OBJECTIVE: To investigate possible relationships between pre-existing medical conditions (including common comorbidities and chronic medications) and risk for suffering COVID-19 disease in middle-aged and older adults. DESIGN: Population-based retrospective cohort study. SETTING: Twelve primary care centres (PCCs) in Tarragona (Spain). PARTICIPANTS: 79 083 people (77 676 community-dwelling and 1407 nursing-home residents), who were all individuals aged >50 years affiliated to the 12 participating PCCs. OUTCOMES: Baseline cohort characteristics (age, sex, vaccinations, comorbidities and chronic medications) were established at study start (1st. March 2020) and primary outcome was time to COVID-19 confirmed by PCR among cohort members throughout the epidemic period (from 1st. March 2020 to 23rd. May 2020). Risk for suffering COVID-19 was evaluated by Cox regression, estimating multivariable HRs adjusted for age, sex, comorbidities and medications use. RESULTS: During the study period, 2324 cohort members were PCR-tested, with 1944 negative and 380 positive results, which means an incidence of 480.5 PCR-confirmed COVID-19 cases per 100 000 persons-period. Assessing the total study cohort, only age (HR 1.02; 95% CI 1.01 to 1.03; p=0.002), nursing-home residence (HR 21.83; 95% CI 16.66 to 28.61; p<0.001) and receiving diuretics (HR 1.35; 95% CI 1.04 to 1.76; p=0.026) appeared independently associated with increased risk. Smoking (HR 0.62; 95% CI 0.41 to 0.93; p=0.022), ACE inhibitors (HR 0.68; 95% CI 0.47 to 0.99; p=0.046) and antihistamine (HR 0.47; 95% CI 0.22 to 1.01; p=0.052) were associated with a lower risk. Among community-dwelling individuals, cancer (HR 1.52; 95% CI 1.03 to 2.24; p=0.035), chronic respiratory disease (HR 1.82; 95% CI 1.08 to 3.07; p=0.025) and cardiac disease (HR 1.53; 95% CI 1.06 to 2.19; p=0.021) emerged to be also associated with an increased risk. Receiving ACE inhibitors (HR 0.66; 95% CI 0.44 to 0.99; p=0.046) and influenza vaccination (HR 0.63; 95% CI 0.44 to 0.91; p=0.012) was associated with decreased risk. CONCLUSION: Age, nursing-home residence and multiple comorbidities appear predisposing for COVID-19. Conversely, receiving ACE inhibitors, antihistamine and influenza vaccination could be protective, which should be closely investigated in further studies specifically focused on these concerns.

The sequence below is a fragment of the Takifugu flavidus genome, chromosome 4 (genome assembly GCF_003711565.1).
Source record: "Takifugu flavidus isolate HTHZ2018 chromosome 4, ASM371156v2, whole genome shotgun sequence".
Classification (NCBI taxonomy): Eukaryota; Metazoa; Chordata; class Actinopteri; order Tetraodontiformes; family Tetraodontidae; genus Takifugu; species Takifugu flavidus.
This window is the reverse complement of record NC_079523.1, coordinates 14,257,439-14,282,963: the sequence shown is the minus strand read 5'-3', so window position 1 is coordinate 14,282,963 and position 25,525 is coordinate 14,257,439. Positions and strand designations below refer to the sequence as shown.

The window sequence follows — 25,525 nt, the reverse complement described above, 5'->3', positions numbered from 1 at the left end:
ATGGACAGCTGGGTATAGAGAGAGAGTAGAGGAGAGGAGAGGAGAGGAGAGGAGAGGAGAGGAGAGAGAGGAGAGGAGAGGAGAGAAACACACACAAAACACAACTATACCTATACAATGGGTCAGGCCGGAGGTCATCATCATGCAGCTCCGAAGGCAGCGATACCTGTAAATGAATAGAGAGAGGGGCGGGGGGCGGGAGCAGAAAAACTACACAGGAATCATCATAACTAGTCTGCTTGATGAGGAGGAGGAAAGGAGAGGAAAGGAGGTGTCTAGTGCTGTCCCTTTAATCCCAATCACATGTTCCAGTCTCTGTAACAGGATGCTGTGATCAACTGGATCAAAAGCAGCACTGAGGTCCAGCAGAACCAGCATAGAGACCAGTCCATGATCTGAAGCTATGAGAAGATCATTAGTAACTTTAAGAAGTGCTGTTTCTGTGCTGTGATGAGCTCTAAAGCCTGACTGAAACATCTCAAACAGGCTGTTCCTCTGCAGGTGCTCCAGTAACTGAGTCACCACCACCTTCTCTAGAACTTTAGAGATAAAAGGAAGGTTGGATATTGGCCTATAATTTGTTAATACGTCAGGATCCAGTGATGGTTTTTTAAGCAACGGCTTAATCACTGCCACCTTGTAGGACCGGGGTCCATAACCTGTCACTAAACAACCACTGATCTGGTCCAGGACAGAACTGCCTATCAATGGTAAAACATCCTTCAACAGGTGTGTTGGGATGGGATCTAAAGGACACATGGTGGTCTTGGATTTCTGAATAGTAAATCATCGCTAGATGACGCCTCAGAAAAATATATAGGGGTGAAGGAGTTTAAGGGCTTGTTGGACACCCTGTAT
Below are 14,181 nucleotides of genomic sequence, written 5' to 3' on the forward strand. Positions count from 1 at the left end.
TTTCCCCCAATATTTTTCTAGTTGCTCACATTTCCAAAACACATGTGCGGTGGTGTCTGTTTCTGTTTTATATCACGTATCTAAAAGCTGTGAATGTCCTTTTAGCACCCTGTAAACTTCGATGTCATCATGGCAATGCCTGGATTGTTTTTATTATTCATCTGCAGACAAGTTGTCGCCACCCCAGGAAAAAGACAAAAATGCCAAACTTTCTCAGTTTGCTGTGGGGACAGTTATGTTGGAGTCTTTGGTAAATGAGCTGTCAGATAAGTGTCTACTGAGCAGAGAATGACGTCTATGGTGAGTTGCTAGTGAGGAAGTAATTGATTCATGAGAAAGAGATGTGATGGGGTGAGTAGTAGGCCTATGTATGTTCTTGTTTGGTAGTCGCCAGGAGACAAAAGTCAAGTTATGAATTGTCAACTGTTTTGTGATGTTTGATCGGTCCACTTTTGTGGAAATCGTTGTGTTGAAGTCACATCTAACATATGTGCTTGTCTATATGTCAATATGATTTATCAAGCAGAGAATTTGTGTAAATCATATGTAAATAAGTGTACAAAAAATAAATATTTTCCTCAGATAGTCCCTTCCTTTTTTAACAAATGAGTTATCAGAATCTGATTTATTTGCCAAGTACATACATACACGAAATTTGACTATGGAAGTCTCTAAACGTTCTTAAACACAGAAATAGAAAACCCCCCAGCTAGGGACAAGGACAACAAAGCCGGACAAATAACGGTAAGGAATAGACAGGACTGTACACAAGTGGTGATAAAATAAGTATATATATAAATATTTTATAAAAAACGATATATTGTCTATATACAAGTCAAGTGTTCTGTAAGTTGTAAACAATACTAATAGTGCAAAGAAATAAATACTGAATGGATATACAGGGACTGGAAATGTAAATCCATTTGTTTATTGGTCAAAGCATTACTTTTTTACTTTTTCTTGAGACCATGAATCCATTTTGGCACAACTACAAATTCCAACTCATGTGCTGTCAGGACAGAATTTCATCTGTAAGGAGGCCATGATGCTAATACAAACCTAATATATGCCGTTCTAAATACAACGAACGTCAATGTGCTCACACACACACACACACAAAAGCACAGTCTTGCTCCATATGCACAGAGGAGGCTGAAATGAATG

Subject(s)
COVID-19/epidemiology , Comorbidity , Pharmaceutical Preparations/administration & dosage , Aged , Aged, 80 and over , Angiotensin-Converting Enzyme Inhibitors/therapeutic use , Female , Heart Diseases/epidemiology , Humans , Influenza Vaccines/therapeutic use , Male , Middle Aged , Nursing Homes , Proportional Hazards Models , Retrospective Studies , Risk Factors , Spain/epidemiology
19.
Geriatr Gerontol Int ; 21(1): 60-65, 2021 Jan.
Article in English | MEDLINE | ID: covidwho-954350

ABSTRACT